Long day’s journey into light


From my office window where I work in Education at Mayo Clinic, I see the massive Gonda Building.  And from nine in the morning until noon, the sunlight reflects off the windows, revealing the scene inside, and I watch it unfold before me. 

Patients sit and doze in the sunlight, people walk to their appointments, doctors bustle through the hallways, and an elderly man paces back and forth, waiting for something….or someone.  Through those windows, you see it all – the desperation, the joy, the hope and the fear of our patients.  Once you’re here, you’re here for a reason.

I spent a few days recently inside those windows, as parent to a patient, not an employee.  What began as a routine dermatology appointment took an unexpected turn.  My son had several patches on his skin, and his pediatrician referred us to Dermatology.  The resident came in, and instantly I could see the concern in his eyes.  It’s hard to hide, even for the best trained physician. 

The dermatologist arrived, and with her quick inspection and pace informed me that we needed to do two skin biopsies, right now.  She told me that what she saw could signal an auto-immune disorder that was potentially life-threatening, or could be benign.  Her comments washed over me, crushing me like a tidal wave.  I tried to keep my composure for the sake of my little boy.  I knew I couldn’t do this alone. 

I called my husband, who also works at Mayo, and they waited patiently for him to arrive.  The doctors explained the procedure to my son, and the biopsy was done quickly, and with little pain.  Still, I had to watch the blood run down my son’s side and pool on the crisp white sheet.  And then, we had to wait.  Like so many patients here at Mayo, we had to endure what seemed like years waiting for results.  Was he going to be alright?

I am not a patient person, and less patient when my son’s life is hanging in the balance.  The biopsy was on a Friday.  By Tuesday, I had reached my limit.  The dermatologist was out of the office.  I knew at least the bloodwork had to be back.  I sent an email to his primary care pediatrician, who was on hospital service that week.  Within minutes, I received a call.

“It’s funny you should email me right now.  I was just reading the results, and thinking you must be terrified by now.  He’s fine.  It’s a benign condition.”

I was standing in a hallway.  I wept with relief.  I recognized from a patient’s perspective the beauty in what we do here, and why the multi-disciplinary team approach serves our patients so well.  I looked around after that phone call and found my strength again.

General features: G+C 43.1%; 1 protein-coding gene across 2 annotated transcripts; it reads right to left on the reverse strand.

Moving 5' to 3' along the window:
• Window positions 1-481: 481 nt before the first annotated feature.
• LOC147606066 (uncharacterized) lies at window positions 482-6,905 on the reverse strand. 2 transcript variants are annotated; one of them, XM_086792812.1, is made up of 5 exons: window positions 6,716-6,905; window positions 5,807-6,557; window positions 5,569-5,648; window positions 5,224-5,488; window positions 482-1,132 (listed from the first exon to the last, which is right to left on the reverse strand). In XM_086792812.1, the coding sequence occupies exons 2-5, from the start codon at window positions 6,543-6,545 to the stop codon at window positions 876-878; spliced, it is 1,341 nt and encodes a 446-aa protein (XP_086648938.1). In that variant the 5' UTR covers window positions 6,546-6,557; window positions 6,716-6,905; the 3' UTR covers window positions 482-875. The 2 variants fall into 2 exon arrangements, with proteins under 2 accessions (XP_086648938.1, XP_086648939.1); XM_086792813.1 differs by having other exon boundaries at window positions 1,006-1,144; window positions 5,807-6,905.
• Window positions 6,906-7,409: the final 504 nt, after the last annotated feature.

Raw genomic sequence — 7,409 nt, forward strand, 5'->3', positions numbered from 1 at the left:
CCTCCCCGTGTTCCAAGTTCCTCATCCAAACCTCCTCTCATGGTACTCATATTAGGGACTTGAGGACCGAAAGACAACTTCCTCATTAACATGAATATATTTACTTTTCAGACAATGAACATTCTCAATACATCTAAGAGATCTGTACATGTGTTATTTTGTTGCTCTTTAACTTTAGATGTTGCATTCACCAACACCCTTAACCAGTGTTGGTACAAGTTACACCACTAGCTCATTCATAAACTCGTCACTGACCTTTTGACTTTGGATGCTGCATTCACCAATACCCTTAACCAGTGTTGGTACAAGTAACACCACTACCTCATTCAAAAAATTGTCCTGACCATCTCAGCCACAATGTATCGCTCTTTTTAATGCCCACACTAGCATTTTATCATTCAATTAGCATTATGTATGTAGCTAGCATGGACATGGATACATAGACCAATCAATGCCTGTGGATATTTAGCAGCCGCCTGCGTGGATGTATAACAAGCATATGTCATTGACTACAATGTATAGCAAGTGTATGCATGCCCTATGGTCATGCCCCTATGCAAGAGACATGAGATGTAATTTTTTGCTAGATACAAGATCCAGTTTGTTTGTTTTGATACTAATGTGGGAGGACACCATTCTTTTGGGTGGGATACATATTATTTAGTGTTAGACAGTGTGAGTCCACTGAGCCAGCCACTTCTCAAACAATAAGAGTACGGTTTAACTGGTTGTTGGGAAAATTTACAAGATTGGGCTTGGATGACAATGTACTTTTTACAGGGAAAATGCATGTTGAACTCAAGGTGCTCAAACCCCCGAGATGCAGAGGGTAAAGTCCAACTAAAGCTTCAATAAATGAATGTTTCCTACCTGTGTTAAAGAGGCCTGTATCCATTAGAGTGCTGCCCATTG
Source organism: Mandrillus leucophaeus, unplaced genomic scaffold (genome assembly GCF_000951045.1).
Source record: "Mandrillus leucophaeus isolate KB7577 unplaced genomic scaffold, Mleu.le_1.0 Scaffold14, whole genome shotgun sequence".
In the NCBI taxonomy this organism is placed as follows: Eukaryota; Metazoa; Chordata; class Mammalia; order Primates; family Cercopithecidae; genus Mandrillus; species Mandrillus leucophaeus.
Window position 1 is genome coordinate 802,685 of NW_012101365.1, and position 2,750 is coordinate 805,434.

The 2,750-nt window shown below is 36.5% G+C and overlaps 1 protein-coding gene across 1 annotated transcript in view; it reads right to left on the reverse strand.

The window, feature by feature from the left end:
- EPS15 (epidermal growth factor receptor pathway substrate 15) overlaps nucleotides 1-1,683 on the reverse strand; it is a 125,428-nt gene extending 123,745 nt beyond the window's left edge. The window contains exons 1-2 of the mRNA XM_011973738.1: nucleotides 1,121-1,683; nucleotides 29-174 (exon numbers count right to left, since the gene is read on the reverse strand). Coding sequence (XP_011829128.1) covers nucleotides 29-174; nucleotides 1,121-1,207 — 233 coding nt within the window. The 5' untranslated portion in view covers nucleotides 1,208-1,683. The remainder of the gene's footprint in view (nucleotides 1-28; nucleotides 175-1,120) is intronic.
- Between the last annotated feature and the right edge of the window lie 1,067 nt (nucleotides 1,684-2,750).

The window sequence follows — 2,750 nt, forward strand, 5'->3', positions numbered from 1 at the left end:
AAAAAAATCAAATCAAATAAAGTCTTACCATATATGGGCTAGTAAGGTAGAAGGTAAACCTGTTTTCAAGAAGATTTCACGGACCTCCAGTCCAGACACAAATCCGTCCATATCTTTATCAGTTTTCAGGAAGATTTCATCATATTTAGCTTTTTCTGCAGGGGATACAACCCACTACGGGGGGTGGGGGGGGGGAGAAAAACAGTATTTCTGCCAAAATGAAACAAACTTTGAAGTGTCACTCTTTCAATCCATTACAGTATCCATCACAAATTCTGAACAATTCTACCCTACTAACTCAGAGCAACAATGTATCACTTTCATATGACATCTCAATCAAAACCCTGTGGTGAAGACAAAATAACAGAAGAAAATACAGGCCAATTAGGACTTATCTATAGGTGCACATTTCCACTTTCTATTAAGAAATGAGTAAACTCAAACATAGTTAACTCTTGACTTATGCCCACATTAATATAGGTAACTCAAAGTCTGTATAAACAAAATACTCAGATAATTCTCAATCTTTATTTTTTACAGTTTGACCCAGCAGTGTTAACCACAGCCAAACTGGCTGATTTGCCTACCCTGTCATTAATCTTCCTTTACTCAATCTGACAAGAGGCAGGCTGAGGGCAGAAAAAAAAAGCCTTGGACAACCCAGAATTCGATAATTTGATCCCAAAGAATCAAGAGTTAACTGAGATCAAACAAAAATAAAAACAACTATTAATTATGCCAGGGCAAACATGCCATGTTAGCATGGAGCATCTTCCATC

This place has hidden miracles – I just hope that our Mayo team can help us all find them.

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2 Responses to “Long day’s journey into light”

  1. Bethany Says:

    Thanks for telling your story, Melanie. My Mayo experience as a mother, daughter, sister and patient have made me a greatful Mayo beneficiary and a passionate Mayo employee, so I can give back for the wonderful care we have received.

  2. HEATHER Says:

    I know exactly how you feel. My mother has had a long history with Mayo and St. mary’s Hospital in Rochester, MN. They’ve spent the last 22 years fixing a mixtake a local hosptial did but this is not related to her ongoing GI problems. Back in 2006 she fell one night and pinched a spinal chord and she went from standing 5’2″ with impeccable handwriting to looking like an elderly woman in sever late stage osteoprosis and not even being able to print her name in less than a weeks time. She had to use one hand to uncurl the other hand off her walker. We went in and her doc was very straigth forward, to some it would have come off as unfeeling but to us. He did the surgery in less than a week giving her the ususal percentage that she could end up completely paralzyed but we knew something had to be done and even though the next 24 weeks of thereapy including 12 weeks in a halo brace (the kind they screw into your temple) but her strength came back immediatly as did her handwriting. I thank that doctor everyday for what he did. It’s probably something he preforms with somewhat regularity but to me it was a miracle. One of many that my mother has witnessed and been a part of first hand at her time connected to Mayo and St. Mary’s Hospital. Thank YOu.

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